Leaf and stem bark was shade-dried and powdered mechanically. About 250 g of powdered materials were subjected to exhaustive extraction using soxhlet apparatus with 70% methanol for about 48 h. The extract was filtered under reduced pressure using rotary flash evaporator (Buchi, Flawil, Switzerland) and dried in the dessicator (yield 16 % w/w and 22% w/w respectively). The extracts were subjected to preliminary phytochemical tests[11].

The bacterial strains obtained from National Chemical Laboratory, Pune, were used for the screening purpose by disc diffusion method. 25 mg, 50 mg and 75 mg of leaf and stem bark extracts were dissolved in 1 ml of DMSO. Filter paper discs (Whatman No. 1) of 5 mm diameter were loaded with 100 ml of crude extracts. Discs were completely dried and sterilized. 100 ml of 24 h broth cultures were spread on sterilized nutrient agar media and impregnated discs were placed on it and incubated for 24 h at 37°. Streptomycin discs (10 mg/disc) were used as a standard drug. The diameter of zone of inhibition in mm was recorded. The sterile discs impregnated with DMSO were used as control. The experiment was performed in triplicate, and average diameter of zone of inhibition was obtained.

In the present investigation, preliminary phytochemical studies of stem bark extract revealed the presence of alkaloids, phenols, saponins, glycosides, flavonoids, triterpenoids, sterols and tannins, whereas the leaf extract showed positive tests to phenols, saponins flavonoids, triterpenoids and tannins. The results of the antibacterial activity of the compounds tested against selected organisms are presented in [Table - 1]. Stem bark extract showed maximum activity against Enterobacter aerogenes (21.5 mm), Alcaligenes faecalis (20.0 mm),  Escherichia More Details coli (18.5 mm), Pseudomonas aeruginosa (18.0 mm), Proteus vulgaris (18.0 mm), Bacillus cereus (17.5 mm), Bacillus subtilis (17.0 mm) and Staphylococcus aureus (16.5 mm), whereas the leaf extract showed maximum activity against Escherichia coli (19.5 mm), Alcaligenes faecalis (18.0 mm), Enterobacter aerogenes (17.5 mm) and Pseudomonas aeruginosa (16.5 mm) .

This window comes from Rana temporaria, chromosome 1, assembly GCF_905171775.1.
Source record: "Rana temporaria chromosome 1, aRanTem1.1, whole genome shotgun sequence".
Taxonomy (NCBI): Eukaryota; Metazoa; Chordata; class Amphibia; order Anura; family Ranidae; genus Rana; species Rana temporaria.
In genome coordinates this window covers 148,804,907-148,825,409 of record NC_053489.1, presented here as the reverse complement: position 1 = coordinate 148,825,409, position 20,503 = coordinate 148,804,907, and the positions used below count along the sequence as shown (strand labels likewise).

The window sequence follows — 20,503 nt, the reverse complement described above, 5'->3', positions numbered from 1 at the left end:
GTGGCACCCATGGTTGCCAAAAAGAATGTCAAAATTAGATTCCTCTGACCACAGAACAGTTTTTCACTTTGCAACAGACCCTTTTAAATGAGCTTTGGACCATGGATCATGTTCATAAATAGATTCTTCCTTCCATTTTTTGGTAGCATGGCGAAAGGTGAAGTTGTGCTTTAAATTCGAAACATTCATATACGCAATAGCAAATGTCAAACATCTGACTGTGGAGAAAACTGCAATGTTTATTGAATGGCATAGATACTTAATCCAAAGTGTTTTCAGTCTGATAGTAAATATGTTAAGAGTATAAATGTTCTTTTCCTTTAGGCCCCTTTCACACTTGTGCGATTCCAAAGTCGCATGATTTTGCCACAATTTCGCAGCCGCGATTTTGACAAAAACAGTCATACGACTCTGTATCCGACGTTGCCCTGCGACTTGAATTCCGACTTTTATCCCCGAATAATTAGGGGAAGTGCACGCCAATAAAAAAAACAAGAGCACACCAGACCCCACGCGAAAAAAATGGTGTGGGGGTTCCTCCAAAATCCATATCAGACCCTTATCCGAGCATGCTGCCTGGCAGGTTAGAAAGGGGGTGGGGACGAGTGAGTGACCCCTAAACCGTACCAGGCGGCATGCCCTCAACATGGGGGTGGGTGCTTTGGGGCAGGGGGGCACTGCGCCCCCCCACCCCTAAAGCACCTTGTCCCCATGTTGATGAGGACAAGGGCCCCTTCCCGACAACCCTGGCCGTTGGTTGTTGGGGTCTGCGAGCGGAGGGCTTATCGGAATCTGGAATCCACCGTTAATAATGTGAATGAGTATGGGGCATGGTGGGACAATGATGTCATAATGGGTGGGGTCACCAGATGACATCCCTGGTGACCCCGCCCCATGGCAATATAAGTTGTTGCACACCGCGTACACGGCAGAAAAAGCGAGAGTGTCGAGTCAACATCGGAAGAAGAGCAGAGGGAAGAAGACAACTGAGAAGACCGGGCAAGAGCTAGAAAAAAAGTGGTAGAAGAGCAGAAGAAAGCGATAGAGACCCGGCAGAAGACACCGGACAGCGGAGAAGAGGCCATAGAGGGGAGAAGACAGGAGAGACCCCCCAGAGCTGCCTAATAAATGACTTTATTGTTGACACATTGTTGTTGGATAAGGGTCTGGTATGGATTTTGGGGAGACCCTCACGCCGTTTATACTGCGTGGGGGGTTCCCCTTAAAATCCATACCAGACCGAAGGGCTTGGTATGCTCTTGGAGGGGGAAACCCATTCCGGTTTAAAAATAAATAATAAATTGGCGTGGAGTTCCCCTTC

The secondary metabolites of various chemical types present in the plant species are known to possess antimicrobial activities. Flavonoids are found to be effective antimicrobial substances against a wide range of microorganisms, probably due to their ability to complex with extracellular and soluble proteins and to complex with bacterial cell wall; more lipophilic flavonoids may also disrupt microbial membrane[12]. Phenolics and polyphenols present in the plants are known to be toxic to micro-organisms[13]. Antibacterial activity of tannins may be related to their ability to inactivate microbial adhesins, enzymes and cell envelope transport proteins, they also complex with polysaccharides[14]. Many plant genetic resources have been analyzed for their active constituents possessing antibacterial activities. For example, broad spectrum antibacterial activity of leaf extract of Bolusanthus speciosus is due to flavonoids[15]. Landolphia owrrience is known to possess glycosides, flavonoids, tannins, saponins, which either individually or in combination, exert antibacterial activity[16]. The broad spectrum antibacterial activity exhibited by Pterocarpus santalinus may be attributed to the various active constituents present in it, which either due to their individual or combined action, exhibit antibacterial activity. Hence the present findings provide a scientific base for some of the medicinal claims of Pterocarpus santalinus L.f.